What is on sale in March: Winter sports gear and possibly gym memberships are on sale.
Look for clearance prices of 50 percent to 75 percent off winter sports items, such as snowboarding equipment, ski gear and anything for hockey or ice skating, Banfield says.
"It's significant," Banfield says. "I always go with the spring savings clearance sales. If you buy in the fall, you are so paying top dollar."
Depending on climate, gym memberships could be on sale, too. When warm weather arrives, people exercise outside, Banfield says. If that's happening in your area, look for discounts at gyms of up to 30 percent or 40 percent.
But in some areas, those gym membership savings -- like warmer weather -- will come later in the season, says Smith.
What not to buy in March: Patio furniture
Got the itch to fix up that patio? In March, it'll cost you.
"By March, everything is going to be fresh and definitely at the peak price," Woroch says. You get your pick of the new stuff, but it comes at a premium.
When you can expect to save more on patio furniture: "End of summer," says Woroch, who snagged an outdoor sectional sofa for 30 percent off toward the end of summer. Discounts up to 50 percent are possible, she says.
What is on sale in March: Winter clearance items are on sale.
From snowblowers to snow tires, if it's winter-related and it's still on the shelves in March, you can get a buy.
"And March is a great time to stock up on your winter gear for next year," Woroch says. At online outlet centers, look for markdowns of 25 percent to 30 percent, she says. In stores that are cleaning space for spring and summer, cuts can be closer to 50 percent to 75 percent off.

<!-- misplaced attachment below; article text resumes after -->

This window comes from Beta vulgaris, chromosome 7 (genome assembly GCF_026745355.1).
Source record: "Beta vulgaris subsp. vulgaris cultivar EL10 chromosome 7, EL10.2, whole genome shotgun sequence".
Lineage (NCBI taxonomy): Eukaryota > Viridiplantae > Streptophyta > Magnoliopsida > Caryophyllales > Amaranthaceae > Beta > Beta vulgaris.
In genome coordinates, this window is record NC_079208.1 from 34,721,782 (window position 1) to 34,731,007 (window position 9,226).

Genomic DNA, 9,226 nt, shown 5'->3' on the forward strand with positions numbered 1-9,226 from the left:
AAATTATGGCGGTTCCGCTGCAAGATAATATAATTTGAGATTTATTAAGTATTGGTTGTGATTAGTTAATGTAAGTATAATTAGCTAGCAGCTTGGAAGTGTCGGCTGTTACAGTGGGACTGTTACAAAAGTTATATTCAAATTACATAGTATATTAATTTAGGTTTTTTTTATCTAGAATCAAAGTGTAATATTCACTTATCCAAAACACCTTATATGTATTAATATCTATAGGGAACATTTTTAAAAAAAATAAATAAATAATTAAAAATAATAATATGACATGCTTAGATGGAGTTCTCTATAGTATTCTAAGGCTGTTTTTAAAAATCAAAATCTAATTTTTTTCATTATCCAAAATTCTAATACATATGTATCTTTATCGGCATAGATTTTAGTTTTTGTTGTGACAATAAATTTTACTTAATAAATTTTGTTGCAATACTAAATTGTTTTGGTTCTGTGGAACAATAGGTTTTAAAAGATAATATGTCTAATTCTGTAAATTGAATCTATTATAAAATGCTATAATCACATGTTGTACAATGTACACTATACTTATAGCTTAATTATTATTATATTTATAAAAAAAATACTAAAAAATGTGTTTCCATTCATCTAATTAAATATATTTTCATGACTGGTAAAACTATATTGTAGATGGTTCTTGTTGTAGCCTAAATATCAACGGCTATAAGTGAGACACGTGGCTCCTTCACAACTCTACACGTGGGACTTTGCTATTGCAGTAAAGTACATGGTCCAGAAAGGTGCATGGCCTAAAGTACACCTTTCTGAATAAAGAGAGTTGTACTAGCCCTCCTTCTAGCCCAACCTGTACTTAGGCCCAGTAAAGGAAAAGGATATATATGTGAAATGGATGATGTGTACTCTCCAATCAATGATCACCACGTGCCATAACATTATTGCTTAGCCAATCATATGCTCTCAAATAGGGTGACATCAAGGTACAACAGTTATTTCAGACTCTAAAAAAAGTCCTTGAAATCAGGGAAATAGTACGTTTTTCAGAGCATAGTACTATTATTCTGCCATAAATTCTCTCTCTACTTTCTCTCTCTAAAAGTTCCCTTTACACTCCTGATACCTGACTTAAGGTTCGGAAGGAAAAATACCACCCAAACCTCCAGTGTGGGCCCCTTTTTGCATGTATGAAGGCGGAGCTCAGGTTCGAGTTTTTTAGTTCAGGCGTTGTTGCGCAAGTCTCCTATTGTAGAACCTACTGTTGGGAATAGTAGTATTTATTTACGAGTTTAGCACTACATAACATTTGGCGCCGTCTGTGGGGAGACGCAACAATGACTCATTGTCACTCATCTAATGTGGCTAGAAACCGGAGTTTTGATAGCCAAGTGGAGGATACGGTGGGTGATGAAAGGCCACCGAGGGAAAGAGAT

What not to buy in March: Barbecue grills
"Grills are just coming into the stores" in March, says Daniel Butler, vice president of retail operations for the National Retail Federation. "You will see them, but they won't really be great buys. That will be later in the season."
When you can expect to save on barbecue grills: If price is your prime motivator, wait until August and you can get as much as half off, Butler says.
What is on sale in March: Frozen food is on sale.
Looking to stock your freezer? March is national frozen food month, so expect promotions, specials and coupons, Woroch says: Those 50 cent and $1 off coupons are "not huge, but it adds up."
What not to buy in March: Landscape plants
Plant nurseries are stocked and ready for spring. So while you'll find some loss-leader sales and "buy some, get one free" deals, the real price breaks come in autumn, Smith says.
When you can expect to save more: "They don't want to winter over that inventory," Smith says. So you'll get deals of at least 50 percent off.
What is on sale in March: Garden tools and perfume are on sale.
Garden tools already are being promoted for spring, Woroch says, although discounts aren't huge -- 10 percent to 15 percent.
And spring is the season for new fragrance launches, Butler says. Manufacturers and retailers offer value sets and extras to encourage you to buy the latest scents.
While you may not see sales or discounts, you'll find bargains in the form of larger sizes for the same price or extra products included with your purchase, Butler says.